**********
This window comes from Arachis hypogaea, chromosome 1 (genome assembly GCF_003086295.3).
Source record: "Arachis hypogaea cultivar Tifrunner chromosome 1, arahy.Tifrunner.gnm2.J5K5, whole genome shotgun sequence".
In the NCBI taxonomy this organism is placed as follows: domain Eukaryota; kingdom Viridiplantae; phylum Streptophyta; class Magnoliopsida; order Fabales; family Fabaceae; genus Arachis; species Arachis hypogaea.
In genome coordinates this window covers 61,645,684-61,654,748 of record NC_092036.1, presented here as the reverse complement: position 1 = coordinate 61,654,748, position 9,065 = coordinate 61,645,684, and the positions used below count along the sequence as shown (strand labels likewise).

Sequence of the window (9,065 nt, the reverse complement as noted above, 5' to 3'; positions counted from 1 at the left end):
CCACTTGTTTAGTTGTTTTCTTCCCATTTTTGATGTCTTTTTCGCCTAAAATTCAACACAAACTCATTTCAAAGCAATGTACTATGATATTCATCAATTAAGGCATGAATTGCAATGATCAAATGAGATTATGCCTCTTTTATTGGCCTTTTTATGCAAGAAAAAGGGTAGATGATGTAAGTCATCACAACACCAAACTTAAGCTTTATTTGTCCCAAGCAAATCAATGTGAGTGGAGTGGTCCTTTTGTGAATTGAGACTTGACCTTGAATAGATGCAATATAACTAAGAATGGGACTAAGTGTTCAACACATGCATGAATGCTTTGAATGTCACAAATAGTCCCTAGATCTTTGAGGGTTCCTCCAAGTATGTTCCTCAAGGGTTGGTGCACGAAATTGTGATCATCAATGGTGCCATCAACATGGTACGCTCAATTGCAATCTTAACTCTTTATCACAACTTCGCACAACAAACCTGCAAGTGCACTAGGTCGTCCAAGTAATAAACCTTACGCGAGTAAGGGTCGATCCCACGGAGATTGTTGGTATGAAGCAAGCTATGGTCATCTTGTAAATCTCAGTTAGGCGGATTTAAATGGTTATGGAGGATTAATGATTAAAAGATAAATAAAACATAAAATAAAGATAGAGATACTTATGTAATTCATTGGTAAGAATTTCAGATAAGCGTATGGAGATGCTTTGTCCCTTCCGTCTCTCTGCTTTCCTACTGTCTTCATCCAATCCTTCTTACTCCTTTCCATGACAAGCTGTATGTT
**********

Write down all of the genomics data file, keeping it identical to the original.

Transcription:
This window comes from Arachis hypogaea, chromosome 1 (genome assembly GCF_003086295.3).
Source record: "Arachis hypogaea cultivar Tifrunner chromosome 1, arahy.Tifrunner.gnm2.J5K5, whole genome shotgun sequence".
In the NCBI taxonomy this organism is placed as follows: domain Eukaryota; kingdom Viridiplantae; phylum Streptophyta; class Magnoliopsida; order Fabales; family Fabaceae; genus Arachis; species Arachis hypogaea.
In genome coordinates this window covers 61,645,684-61,654,748 of record NC_092036.1, presented here as the reverse complement: position 1 = coordinate 61,654,748, position 9,065 = coordinate 61,645,684, and the positions used below count along the sequence as shown (strand labels likewise).

Sequence of the window (9,065 nt, the reverse complement as noted above, 5' to 3'; positions counted from 1 at the left end):
CCACTTGTTTAGTTGTTTTCTTCCCATTTTTGATGTCTTTTTCGCCTAAAATTCAACACAAACTCATTTCAAAGCAATGTACTATGATATTCATCAATTAAGGCATGAATTGCAATGATCAAATGAGATTATGCCTCTTTTATTGGCCTTTTTATGCAAGAAAAAGGGTAGATGATGTAAGTCATCACAACACCAAACTTAAGCTTTATTTGTCCCAAGCAAATCAATGTGAGTGGAGTGGTCCTTTTGTGAATTGAGACTTGACCTTGAATAGATGCAATATAACTAAGAATGGGACTAAGTGTTCAACACATGCATGAATGCTTTGAATGTCACAAATAGTCCCTAGATCTTTGAGGGTTCCTCCAAGTATGTTCCTCAAGGGTTGGTGCACGAAATTGTGATCATCAATGGTGCCATCAACATGGTACGCTCAATTGCAATCTTAACTCTTTATCACAACTTCGCACAACAAACCTGCAAGTGCACTAGGTCGTCCAAGTAATAAACCTTACGCGAGTAAGGGTCGATCCCACGGAGATTGTTGGTATGAAGCAAGCTATGGTCATCTTGTAAATCTCAGTTAGGCGGATTTAAATGGTTATGGAGGATTAATGATTAAAAGATAAATAAAACATAAAATAAAGATAGAGATACTTATGTAATTCATTGGTAAGAATTTCAGATAAGCGTATGGAGATGCTTTGTCCCTTCCGTCTCTCTGCTTTCCTACTGTCTTCATCCAATCCTTCTTACTCCTTTCCATGACAAGCTGTATGTT